A File System Filter Driver is a special type of layered driver, which is invisible. It attaches itself to file system driver and intercept requests directed at a lower driver's Device objects. It is developed primarily to allow the addition of new functionality beyond what is currently available. The file system filter driver may either use the services of the original target of the I/O request, or use the services of other kernel-mode drivers to provide value-added functionality. Filter Drivers are used to add features to a device without modifying the underlying device driver or the programs that use the device. Filters allow applications, such as software embodiments of the present invention, to modify some aspects of an existing driver's behavior without re-writing the underlying driver.

File System Driver:

A file system driver is a component of the storage management subsystem. It provides the means for users to store information and retrieve it from nonvolatile media such as disks or tapes. File System Drivers are tightly integrated with an Operating System's Memory Manager and Cache Manager subsystems.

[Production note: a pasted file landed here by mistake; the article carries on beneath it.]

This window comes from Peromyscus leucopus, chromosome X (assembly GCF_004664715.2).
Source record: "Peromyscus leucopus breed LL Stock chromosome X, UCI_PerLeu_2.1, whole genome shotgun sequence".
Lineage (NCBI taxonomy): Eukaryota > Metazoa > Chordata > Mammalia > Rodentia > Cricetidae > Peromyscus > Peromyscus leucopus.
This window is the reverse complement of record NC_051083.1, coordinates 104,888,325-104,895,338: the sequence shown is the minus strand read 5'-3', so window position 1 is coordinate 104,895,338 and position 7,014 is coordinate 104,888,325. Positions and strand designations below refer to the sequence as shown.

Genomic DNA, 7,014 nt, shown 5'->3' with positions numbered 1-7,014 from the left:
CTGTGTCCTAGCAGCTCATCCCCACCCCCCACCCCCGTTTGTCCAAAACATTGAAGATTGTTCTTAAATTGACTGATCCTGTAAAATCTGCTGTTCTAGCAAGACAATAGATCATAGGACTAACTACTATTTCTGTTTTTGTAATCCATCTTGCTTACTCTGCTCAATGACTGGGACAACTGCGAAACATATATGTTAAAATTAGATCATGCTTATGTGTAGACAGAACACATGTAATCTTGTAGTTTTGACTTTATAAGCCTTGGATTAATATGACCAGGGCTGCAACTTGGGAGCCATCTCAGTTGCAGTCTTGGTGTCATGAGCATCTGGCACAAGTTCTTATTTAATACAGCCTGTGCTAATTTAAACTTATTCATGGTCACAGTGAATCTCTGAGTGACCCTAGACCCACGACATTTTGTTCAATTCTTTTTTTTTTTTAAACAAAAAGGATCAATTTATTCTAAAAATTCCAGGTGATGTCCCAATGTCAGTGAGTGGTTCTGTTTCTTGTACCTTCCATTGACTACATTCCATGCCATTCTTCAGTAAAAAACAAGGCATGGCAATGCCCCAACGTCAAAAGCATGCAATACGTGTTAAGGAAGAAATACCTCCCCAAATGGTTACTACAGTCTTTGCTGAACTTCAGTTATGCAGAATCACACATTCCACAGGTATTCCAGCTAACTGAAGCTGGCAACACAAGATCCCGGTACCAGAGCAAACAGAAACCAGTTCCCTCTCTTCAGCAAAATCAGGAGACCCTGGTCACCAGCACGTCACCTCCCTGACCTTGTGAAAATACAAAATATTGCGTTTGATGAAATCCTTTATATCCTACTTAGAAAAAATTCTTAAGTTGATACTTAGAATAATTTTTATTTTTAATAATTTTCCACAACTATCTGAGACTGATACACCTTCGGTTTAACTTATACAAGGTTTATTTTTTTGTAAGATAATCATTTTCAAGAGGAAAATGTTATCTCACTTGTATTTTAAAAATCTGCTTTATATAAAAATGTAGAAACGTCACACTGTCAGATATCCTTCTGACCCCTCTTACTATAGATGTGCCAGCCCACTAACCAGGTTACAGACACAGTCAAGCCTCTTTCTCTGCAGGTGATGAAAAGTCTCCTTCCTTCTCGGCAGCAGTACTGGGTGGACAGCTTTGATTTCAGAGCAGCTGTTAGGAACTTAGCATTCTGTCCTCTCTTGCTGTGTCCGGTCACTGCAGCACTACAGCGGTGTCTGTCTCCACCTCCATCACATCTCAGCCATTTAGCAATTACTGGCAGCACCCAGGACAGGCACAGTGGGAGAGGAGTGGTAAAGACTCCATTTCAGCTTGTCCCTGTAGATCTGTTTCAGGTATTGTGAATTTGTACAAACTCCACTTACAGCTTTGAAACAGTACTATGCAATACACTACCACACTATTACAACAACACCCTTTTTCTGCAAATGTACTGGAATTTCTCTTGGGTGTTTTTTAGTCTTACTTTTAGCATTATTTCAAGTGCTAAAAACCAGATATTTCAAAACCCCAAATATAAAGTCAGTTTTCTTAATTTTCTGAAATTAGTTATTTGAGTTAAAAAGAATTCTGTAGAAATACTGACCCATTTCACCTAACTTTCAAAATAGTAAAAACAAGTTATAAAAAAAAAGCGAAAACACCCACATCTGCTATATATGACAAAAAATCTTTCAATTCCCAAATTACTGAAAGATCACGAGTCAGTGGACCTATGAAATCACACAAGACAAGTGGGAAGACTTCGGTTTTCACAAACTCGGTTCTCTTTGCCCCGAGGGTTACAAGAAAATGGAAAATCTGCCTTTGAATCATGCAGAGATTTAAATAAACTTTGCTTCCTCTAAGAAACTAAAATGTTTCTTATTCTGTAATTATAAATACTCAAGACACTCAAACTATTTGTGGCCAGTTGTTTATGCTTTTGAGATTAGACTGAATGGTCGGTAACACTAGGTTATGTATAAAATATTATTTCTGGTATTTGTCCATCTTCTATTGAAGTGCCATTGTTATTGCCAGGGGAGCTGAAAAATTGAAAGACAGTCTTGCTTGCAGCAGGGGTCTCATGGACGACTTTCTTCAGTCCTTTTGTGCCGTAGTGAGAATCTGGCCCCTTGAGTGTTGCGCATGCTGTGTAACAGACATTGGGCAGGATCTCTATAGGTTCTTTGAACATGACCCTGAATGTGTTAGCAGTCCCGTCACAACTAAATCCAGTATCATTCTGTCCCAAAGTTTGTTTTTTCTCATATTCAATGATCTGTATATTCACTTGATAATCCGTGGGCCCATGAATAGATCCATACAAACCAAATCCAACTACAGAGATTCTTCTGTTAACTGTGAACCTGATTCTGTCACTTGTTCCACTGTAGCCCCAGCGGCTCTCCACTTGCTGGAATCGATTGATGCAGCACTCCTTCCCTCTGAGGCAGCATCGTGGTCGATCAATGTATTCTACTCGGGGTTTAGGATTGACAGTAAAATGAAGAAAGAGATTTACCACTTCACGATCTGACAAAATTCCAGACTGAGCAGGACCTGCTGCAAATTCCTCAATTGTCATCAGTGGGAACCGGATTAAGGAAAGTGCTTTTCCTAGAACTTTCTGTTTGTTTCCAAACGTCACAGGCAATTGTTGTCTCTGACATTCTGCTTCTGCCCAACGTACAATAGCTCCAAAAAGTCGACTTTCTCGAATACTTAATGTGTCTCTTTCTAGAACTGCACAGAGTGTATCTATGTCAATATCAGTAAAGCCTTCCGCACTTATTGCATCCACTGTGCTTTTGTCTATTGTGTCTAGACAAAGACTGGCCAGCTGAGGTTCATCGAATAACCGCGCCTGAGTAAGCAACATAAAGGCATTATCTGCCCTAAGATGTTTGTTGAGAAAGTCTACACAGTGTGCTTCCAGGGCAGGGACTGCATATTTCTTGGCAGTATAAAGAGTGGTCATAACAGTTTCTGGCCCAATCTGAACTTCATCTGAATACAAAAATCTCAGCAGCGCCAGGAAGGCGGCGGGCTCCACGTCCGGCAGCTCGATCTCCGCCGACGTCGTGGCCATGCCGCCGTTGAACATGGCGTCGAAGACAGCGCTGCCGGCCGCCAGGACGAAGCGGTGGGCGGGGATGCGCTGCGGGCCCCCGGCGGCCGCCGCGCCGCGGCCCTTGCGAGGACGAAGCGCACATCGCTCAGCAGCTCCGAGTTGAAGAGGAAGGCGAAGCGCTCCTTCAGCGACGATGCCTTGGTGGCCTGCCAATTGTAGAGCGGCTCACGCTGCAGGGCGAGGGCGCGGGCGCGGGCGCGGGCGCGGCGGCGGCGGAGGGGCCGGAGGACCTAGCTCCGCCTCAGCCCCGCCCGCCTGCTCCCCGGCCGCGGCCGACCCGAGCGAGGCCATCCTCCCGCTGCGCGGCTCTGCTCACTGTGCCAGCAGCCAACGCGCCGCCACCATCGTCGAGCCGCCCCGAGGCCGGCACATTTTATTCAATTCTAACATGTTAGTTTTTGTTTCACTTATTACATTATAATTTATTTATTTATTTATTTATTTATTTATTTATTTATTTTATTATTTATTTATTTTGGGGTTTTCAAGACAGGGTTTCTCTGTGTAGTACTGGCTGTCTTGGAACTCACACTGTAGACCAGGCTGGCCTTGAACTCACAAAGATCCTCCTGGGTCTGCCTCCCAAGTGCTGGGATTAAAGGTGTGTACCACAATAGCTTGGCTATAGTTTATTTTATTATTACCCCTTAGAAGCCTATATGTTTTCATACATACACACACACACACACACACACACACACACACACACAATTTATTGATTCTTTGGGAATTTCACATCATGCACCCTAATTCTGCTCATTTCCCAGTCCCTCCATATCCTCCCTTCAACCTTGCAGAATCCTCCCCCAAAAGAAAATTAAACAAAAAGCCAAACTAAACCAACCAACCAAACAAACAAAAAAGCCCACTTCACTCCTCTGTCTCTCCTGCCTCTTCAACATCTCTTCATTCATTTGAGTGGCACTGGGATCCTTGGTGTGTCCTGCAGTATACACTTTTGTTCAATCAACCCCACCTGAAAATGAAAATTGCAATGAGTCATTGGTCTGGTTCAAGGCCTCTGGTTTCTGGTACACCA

Below is a description of the File System Filter Driver Model in accordance with one embodiment of the present invention on the Microsoft Windows XP™ operating system.

File System Filter Driver Model

The file system driver receives requests to open, create, read, write and close files on disks. These requests typically originate in the user process and are dispatched to the file system via the I/O subsystem manager. FIG. 4 describes how a local file system driver provides services to a user/client thread in accordance with one embodiment of the present invention.